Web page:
Are you managing creative people? Or do you want to lead a creative team at some point? This article will give you the confidence and skills to foster an inspiring environment in which your creative team takes ownership of their work and develop a process that produces results.
You might have had your fair share of bad bosses, which means you might have a pretty good idea of what kind of leader you’d want to be, and which one you don’t want to become. Leaders with too many rules and restrictions, as well as micromanaging tendencies, will see their creative team’s dedication diminish right in front of their eyes. Yes, the creative work brings its own set of challenges, but it’s one of the most rewarding work out there.
What’s a creative team?
A creative team’s main goal is to bring marketing strategies to life that appeal to the right target audience, are aligned with the brand’s voice, look and feel, and stand out from the competition. This includes brand design, webpage development, social media, copywriting, and more.
To do this effectively, each team member has to be thoroughly briefed and have a clear understanding of the project’s goals, values, mission, and vision. Though creative teams are mostly associated with agencies that can offer new ideas and fresh perspectives for brands, they also exist in-house at bigger companies.
Roles, Responsibilities, and Structure
To effectively manage your creative team, it is paramount that roles and responsibilities are clearly defined. Moreover, each team member must understand your thought process, what you expect and why you expect it.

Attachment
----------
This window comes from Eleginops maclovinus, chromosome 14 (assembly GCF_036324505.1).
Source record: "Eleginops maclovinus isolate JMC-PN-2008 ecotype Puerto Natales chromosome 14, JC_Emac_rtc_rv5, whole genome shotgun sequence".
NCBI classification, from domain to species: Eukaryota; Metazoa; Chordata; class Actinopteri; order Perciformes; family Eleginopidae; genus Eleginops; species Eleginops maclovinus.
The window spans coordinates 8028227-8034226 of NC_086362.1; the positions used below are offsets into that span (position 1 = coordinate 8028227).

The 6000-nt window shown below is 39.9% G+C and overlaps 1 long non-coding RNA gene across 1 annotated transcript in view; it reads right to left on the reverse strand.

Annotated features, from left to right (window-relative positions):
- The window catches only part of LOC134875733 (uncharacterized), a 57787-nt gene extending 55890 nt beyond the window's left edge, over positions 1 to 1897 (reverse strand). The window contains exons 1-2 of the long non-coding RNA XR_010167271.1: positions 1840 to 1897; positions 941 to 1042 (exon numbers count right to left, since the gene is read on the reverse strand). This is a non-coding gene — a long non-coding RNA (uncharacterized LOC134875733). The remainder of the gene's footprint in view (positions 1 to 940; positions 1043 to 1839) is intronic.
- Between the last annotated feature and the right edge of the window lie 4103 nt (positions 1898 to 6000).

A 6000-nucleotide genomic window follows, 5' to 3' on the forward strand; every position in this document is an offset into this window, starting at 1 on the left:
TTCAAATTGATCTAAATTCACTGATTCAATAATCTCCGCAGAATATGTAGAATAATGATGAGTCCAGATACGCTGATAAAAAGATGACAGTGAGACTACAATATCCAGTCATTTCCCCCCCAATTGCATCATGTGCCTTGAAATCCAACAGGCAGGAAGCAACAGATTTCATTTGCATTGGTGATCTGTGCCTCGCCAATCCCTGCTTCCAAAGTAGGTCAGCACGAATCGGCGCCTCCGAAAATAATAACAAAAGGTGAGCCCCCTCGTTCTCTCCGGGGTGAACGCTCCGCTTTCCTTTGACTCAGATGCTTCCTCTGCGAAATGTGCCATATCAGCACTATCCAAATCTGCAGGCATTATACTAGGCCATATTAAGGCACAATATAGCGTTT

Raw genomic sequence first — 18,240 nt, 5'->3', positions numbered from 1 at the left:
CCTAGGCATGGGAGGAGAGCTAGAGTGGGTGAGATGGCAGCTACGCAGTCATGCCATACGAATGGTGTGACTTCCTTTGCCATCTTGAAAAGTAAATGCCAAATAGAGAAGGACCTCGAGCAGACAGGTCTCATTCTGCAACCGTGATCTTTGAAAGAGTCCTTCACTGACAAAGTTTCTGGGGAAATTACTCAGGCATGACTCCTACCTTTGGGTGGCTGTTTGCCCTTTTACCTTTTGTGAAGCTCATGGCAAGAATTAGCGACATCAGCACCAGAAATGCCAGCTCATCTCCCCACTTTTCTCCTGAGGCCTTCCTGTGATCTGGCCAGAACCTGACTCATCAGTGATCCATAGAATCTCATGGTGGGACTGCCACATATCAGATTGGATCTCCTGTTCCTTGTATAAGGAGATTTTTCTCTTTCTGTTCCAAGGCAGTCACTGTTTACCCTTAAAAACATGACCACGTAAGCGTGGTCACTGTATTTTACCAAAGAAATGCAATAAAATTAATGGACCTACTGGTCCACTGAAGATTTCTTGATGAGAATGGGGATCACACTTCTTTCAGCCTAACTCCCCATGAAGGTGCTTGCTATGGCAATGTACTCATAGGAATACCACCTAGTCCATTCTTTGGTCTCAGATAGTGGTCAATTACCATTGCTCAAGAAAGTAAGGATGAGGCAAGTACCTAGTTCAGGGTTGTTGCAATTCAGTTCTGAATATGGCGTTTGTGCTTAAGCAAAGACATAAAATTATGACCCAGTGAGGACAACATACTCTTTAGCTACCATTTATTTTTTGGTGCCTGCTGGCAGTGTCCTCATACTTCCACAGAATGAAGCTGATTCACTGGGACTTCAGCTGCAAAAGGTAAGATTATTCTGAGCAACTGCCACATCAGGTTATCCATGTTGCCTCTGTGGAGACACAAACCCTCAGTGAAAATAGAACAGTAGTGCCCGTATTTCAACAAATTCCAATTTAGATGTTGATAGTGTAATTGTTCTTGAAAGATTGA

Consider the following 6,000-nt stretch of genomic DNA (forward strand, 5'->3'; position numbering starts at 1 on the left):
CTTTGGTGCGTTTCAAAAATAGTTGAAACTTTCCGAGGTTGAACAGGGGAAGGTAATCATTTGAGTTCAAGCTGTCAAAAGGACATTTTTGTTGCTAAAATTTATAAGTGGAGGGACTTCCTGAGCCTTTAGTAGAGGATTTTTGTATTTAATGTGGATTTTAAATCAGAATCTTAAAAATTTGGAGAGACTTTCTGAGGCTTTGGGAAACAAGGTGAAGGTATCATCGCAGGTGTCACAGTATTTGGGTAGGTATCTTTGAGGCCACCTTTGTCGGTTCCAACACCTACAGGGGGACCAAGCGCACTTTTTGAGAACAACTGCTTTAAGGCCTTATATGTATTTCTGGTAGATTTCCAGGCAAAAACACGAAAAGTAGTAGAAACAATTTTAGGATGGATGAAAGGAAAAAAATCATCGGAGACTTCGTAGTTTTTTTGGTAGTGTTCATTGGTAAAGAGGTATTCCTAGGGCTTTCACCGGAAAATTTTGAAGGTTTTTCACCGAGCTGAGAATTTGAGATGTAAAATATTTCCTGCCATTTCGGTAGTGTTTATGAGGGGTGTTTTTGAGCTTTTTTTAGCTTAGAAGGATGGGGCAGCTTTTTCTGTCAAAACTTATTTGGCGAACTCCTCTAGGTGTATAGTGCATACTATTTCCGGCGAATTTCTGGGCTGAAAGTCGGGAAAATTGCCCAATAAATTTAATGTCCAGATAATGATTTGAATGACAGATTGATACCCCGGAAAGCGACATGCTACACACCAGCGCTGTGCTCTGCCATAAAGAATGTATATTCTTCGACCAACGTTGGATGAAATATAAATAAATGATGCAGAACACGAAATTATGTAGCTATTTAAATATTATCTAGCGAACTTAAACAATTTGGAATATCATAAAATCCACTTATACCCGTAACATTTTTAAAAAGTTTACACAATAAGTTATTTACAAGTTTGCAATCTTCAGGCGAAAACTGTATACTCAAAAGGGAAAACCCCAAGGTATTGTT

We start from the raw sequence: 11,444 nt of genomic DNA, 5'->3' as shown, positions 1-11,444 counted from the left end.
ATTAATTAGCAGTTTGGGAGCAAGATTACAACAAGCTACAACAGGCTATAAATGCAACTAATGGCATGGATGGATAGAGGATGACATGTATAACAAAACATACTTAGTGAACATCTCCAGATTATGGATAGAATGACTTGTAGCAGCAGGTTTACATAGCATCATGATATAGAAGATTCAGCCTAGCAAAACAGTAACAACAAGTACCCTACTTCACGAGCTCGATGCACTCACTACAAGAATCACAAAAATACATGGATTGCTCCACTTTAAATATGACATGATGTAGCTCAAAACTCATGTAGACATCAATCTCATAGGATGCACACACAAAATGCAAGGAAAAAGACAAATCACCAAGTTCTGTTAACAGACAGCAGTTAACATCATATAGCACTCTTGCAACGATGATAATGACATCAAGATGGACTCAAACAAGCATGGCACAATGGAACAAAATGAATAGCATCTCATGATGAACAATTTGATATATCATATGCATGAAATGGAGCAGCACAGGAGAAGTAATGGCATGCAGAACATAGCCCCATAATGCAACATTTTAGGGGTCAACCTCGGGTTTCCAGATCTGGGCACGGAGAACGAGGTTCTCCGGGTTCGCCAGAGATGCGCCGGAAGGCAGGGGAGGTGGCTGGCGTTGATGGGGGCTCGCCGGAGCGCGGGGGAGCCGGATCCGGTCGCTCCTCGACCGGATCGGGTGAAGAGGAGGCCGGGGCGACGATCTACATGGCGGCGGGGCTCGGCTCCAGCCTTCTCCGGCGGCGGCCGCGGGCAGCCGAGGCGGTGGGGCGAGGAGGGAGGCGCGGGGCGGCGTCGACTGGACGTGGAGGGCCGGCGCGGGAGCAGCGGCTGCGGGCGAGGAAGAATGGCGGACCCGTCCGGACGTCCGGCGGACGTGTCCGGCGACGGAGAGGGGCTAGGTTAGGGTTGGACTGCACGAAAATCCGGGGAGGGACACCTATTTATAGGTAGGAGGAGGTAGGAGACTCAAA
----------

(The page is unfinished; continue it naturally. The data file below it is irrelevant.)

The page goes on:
The most common roles you’ll encounter within creative teams are:
- Creative Directors
- Graphic Designers
- UX/UI Designers
- Videographers and Photographers
- Web Developers
- Account Managers
Whereas big creative teams usually consist of specialists, each an expert in their area, like graphic designers who create the artwork, copywriters who do the writing, and web developers who upload the creative work to the internet.
Within small creative teams, you can mostly find generalists covering multiple roles. For example, the project manager may also be the creative director and the graphic designer.
3 Challenges You’ll Encounter
Creatives are not executives
Marketers and managers come from Mars, creatives from Venus. Not really but the thought process, vocabulary, and objectives are completely different. That is exactly where you come in as a creative lead. It’s your job to be the “translator” between clients and executives on one hand and your creative team on the other hand to reduce friction between departments.
Debriefing clients and executives, and then briefing your creative team in their own words and tone will make sure everyone is aligned and ready to create high-quality results.
Speed as a key metric
Often, creative teams are being pushed on speed and volume, ideally with the lowest cost and the highest quality – which is impossible to achieve. In the end, you’ll always end up with either low quality or higher costs. Creativity does not follow a linear process and can’t be mastered fully. It’s a process that takes time, and can not be forced.
So speed as a key metric will not get you the results you want. You must start using metrics that show the quality of your creative’s teamwork and their ability to become strategic partners.
An increasing variety of marketing channels
Ever-changing technology makes it challenging for creative teams to keep up with an increasing variety of marketing channels: from email to social media, website to google advertisements, and apps to third-party messaging platforms. Not only does the creative output have to be consistent on all these channels, but they also have to be personalized! Navigating your creative team through those specific needs asks for effective leadership.